The document, including the typed notation "tentative work group decisions," indicates several committee members, including Patrick, were tasked as a "work group" with resolving the finance panel’s public safety new spending items. And, the document indicates, those senators by that date had agreed to pencil in $10.95 million in state revenue to pay for outsourcing DNA screening and testing services for approximately 10,000 sexual assault kits a year. (The document is also posted online by the Legislative Budget Board which has also posted a similar document indicating the commitment of money to the kits was an unsettled issue for senators as of Feb. 12, 2013.)
On March 20, 2013, Patrick was among 28 senators who voted to advance the budget (including the kit-test funding) to the House, according to the Senate Journal entry for that day. Two senators (though not Patrick) voted "no."
Generally in the 2013 session, Camp said by phone, "we never got a sense that anybody was opposed to this money in there. This wasn’t something anybody wanted to oppose."
Rapists walking free?
Camp said that after the budget took effect in September 2013, DPS proceeded to bid out the tests of the kits to private laboratories which, Camp said, started working through kits in fall 2014. Camp said it makes sense that some of the resulting DNA "hits," to be passed along by DPS to local police departments, will lead to individuals being convicted of assaults -- and be taken off the streets. For now," she said, "we’re just not far enough into the process to know we’re going to take sexual offenders off the streets. But my guess is we will."
By email, DPS spokesman Tom Vinger said that effective June 2014, the agency had an agreement for the University of North Texas Health Science Center to test about 1,000 kits. Also, Vinger said, the department has contracted with companies in Dallas and Virginia to test the kits. "In the coming months, we will ultimately direct agencies where to send their kits," he said. "The actual testing is expected to take place over two years."
Vinger said DPS doesn’t track successful prosecutions related to sexual assault testing — whether via kits or other evidence.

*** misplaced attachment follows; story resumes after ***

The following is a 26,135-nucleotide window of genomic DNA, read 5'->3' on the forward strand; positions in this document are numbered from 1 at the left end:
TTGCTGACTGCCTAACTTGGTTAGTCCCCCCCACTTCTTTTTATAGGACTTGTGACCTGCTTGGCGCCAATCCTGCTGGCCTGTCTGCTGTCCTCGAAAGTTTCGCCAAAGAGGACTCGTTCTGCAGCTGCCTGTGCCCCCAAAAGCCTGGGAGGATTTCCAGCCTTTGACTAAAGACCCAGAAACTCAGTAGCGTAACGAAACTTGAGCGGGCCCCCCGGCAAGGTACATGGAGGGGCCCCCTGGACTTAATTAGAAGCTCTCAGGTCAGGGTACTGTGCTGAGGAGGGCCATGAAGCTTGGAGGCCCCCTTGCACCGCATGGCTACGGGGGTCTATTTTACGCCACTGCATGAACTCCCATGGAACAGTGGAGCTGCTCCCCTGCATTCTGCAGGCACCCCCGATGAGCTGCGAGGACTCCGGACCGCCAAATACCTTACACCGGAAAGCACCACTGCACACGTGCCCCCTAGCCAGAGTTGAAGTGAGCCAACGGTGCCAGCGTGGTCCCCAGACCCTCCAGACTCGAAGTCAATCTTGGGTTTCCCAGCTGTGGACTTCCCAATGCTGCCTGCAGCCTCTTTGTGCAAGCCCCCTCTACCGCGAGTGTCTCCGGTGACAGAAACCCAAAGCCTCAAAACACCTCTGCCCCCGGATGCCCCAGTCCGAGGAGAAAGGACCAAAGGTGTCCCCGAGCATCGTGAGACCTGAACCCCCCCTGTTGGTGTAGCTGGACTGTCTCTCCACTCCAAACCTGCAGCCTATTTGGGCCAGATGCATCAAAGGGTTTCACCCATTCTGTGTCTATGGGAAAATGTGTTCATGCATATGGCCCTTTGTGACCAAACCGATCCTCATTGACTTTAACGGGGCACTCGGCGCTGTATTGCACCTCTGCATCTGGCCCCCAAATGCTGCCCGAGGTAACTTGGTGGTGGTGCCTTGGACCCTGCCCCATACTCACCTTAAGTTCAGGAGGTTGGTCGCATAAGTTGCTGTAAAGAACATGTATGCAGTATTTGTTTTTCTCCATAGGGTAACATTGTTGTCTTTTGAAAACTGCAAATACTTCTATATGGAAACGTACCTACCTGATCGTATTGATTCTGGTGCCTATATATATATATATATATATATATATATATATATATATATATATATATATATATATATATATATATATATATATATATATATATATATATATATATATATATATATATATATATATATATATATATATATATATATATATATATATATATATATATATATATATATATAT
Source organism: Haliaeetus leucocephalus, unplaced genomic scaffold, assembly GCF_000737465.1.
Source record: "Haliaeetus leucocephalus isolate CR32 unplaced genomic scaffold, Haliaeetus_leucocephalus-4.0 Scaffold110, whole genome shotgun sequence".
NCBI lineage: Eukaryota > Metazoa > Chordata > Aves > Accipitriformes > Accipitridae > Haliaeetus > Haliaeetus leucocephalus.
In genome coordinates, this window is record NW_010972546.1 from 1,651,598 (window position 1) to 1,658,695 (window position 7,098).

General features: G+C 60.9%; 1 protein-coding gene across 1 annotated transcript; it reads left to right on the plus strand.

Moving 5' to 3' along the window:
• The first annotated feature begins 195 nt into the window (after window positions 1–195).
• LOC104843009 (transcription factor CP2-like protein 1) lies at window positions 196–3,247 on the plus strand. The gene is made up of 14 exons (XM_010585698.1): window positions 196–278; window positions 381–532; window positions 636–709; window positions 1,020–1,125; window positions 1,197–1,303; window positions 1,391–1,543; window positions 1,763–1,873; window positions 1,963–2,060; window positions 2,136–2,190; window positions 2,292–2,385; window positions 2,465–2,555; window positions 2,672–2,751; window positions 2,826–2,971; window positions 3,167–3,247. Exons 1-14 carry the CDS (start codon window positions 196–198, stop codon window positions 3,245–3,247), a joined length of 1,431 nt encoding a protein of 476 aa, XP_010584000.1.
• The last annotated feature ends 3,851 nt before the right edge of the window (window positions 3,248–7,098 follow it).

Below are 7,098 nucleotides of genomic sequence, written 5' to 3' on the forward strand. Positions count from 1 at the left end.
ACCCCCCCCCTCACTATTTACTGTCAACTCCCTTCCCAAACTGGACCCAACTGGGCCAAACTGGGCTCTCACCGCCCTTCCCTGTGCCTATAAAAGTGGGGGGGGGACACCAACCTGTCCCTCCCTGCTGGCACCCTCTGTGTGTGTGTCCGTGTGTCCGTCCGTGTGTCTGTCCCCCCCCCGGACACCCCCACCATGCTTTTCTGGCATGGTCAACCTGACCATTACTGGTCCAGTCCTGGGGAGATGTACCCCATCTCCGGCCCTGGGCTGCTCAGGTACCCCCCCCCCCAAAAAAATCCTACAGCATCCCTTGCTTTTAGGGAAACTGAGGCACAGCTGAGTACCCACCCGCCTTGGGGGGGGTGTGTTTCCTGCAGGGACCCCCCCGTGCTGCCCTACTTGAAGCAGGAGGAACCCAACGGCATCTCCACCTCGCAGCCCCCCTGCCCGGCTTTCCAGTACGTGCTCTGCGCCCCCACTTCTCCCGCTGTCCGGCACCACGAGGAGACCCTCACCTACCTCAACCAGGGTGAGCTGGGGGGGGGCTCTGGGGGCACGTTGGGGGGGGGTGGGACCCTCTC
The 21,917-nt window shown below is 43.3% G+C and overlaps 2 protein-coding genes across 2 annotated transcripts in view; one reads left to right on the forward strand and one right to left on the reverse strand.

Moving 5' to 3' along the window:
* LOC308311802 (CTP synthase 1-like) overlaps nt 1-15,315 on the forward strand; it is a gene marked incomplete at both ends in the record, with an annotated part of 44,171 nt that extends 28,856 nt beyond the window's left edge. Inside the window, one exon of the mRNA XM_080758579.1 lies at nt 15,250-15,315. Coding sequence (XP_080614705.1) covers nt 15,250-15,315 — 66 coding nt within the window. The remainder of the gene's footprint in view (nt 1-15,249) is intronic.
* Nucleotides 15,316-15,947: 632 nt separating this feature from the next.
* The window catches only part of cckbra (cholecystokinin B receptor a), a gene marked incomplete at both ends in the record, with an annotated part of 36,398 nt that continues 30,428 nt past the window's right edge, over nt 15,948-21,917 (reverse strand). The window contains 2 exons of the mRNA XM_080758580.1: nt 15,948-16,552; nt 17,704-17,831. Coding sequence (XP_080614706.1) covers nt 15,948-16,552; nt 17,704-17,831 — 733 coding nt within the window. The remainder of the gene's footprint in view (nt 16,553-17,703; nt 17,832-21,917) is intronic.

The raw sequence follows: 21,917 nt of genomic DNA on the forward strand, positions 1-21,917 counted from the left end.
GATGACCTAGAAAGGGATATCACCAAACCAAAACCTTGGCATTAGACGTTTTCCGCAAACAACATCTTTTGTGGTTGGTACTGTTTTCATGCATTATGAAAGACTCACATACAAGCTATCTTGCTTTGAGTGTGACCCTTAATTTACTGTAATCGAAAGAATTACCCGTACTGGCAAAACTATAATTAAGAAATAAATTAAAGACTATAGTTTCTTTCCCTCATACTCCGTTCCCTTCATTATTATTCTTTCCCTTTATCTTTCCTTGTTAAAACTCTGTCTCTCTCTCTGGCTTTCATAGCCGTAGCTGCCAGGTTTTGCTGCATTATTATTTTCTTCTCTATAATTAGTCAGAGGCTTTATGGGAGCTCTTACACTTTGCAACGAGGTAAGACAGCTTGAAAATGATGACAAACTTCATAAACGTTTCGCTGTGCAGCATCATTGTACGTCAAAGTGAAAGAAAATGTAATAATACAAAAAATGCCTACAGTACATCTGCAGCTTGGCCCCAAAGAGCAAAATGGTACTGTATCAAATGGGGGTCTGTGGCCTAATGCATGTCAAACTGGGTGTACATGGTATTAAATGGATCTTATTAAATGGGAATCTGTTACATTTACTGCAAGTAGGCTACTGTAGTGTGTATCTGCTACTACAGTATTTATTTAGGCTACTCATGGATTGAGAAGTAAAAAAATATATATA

Vinger also said "backlog" is misleading in reference to the kits now being tested since most of them hadn’t previously been submitted to a crime lab for testing, based on decisions by local law enforcement agencies and prosecutors, he said.
In August 2013, according to a New York Times/Texas Tribune news story published at the time, DPS estimated there were close to 20,000 untested kits statewide per information from various law enforcement agencies. The story said the untested kits had collected in police evidence rooms amid tight budgets, overworked crime labs and, in some cases, determinations by authorities that there was insufficient cause to test a kit.
By email, we pointed out to Van de Putte that Patrick evidently played a role in initially putting the money for testing the kits into the budget and there is no indication his vote against the full final budget allowed rapists to walk. Garcia, stressing Patrick’s opposition to the final budget, emailed: "If it was up to him alone, the budget would not have passed at that point in time, Meaning that testing for the rape kits would not be funded."
Van de Putte said Patrick voted "against funding to test the backlog of rape kits, allowing rapists to walk free."
This claim is flawed in various ways -- starting with blaming Patrick for a result that didn’t come to be. In reality, Patrick appears to have been among senators to initially put the kit-test funding into the state budget. And while he voted against the final overall budget, there’s no indication he did so to stop the kits from being tested. Also, the contention that rapists walked free as a result of Patrick’s action is incorrect. The funding (to repeat) passed into law.
When a statement is incorrect and ridiculous, the Truth-O-Meter warms up in a hurry. Pants on Fire!
PANTS ON FIRE – The statement is not accurate and makes a ridiculous claim.